“The wise man does at once what the fool does finally.” – Niccolo Machiavelli

  3. Andrew White says:

    Dear CitizenSoldier,

    Thanks for dropping by and leaving a comment.
    Interesting clip. I had not heard of G Edward Griffin until your comment and I found his lecture very interesting. It was so engrossing I listened to it all the way through – and had to replay a few pieces here and there. I find much of what he says to be most agreeable. I loved Ron Paul’s End the Fed (See Economic Minute #6: What is money, anyway? Certainly the history behind central banks is well known. It was the idea of a central bank and a national debt that created the opportunity for Britain to keep forces in the field long enough to learn how to beat Napoleon.

    I was taken aback regarding the somewhat dubious reasons how and why the Federal Reserve System was created. Was it really the main banking leaders in cahoots with the governance? Why is this not more well-known? What does this mean to how we look at the Fed today? I have ordered the book in question and will read it shortly. I don’t think a return “to gold” is the answer – that system has its own problems. In both systems it comes down to confidence in the sovereign state, and its wiling ness to avoid profligate spending. You cannot only use a commodity like gold since its supply varies, and that supply would dictate overall economic growth. So I don’t see this as an either/or choice.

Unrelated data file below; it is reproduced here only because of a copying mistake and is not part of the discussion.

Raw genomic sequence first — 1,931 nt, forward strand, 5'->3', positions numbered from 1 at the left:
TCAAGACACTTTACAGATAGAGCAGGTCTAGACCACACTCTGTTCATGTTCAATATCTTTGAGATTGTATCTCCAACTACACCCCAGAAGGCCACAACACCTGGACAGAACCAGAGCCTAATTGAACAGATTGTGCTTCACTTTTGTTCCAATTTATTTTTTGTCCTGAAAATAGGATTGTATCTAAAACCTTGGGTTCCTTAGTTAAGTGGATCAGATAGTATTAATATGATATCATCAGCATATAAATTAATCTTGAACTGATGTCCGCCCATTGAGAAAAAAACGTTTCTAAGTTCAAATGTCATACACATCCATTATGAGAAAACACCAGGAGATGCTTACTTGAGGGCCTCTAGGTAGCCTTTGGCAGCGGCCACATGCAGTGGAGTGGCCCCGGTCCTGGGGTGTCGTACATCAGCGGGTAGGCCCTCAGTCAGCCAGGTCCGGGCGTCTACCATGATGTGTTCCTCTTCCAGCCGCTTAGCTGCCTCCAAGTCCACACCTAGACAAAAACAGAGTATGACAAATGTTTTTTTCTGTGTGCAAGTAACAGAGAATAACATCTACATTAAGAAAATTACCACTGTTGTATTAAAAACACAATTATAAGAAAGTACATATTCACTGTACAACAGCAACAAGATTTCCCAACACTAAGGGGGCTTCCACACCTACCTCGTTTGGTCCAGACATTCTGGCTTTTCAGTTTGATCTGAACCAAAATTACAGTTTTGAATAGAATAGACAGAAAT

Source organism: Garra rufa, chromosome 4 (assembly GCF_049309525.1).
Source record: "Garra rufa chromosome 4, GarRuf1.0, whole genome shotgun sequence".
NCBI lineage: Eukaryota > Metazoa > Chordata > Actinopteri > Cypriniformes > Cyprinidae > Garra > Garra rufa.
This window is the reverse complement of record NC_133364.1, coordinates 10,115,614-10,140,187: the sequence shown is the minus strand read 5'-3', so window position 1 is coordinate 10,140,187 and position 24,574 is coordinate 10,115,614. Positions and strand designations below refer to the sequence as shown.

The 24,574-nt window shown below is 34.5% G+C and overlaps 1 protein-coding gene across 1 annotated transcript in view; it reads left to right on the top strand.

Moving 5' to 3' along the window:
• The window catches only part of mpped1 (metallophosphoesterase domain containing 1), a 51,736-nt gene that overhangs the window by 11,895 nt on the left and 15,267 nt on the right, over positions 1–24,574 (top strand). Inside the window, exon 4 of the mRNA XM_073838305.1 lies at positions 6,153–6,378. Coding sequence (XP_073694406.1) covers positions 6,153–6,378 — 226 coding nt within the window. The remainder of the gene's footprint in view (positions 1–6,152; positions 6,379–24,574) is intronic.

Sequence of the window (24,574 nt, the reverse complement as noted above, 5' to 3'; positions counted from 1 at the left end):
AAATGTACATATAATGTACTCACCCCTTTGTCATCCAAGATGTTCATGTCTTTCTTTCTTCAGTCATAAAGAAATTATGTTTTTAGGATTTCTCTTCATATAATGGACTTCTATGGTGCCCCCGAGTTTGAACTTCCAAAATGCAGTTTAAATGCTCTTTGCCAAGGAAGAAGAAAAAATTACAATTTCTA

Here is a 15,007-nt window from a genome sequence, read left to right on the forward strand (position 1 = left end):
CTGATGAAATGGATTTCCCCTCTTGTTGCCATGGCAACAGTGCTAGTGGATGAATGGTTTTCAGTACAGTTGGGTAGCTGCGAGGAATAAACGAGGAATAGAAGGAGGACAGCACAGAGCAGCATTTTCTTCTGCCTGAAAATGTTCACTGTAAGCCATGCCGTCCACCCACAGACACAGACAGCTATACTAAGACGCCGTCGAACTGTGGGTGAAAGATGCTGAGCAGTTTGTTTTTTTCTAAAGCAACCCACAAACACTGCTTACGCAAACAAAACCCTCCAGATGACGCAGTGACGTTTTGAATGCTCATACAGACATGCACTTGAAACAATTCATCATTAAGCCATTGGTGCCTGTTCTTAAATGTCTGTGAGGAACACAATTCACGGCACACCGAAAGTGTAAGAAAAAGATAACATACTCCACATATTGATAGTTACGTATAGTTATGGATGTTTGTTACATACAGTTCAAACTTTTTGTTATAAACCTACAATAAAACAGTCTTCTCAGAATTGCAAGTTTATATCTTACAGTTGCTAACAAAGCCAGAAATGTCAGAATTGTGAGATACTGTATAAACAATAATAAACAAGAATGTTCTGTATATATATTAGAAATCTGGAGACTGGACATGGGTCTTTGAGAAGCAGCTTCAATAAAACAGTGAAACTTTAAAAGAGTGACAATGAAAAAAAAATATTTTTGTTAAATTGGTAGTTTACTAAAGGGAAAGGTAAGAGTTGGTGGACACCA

As to your comment and my original blog: I am not so sure I understand why this history lesson explains why the US does not want to play well with the AIIB. Clearly the US wants to defend its own position in the world; this is no different to when the UK trotted along to Bretton Woods in 1944. However, the big difference is that the UK was broke then, and the US is not now. Well, I guess that is until you understand how the Fed actually creates money. But ignoring that, the US can help defend its position by getting involved with newer, competing models. It has much less chance in defending what it does not understand or cannot influence. Hence my open letter to Jack Lew.

    Again thanks for dropping by. Andrew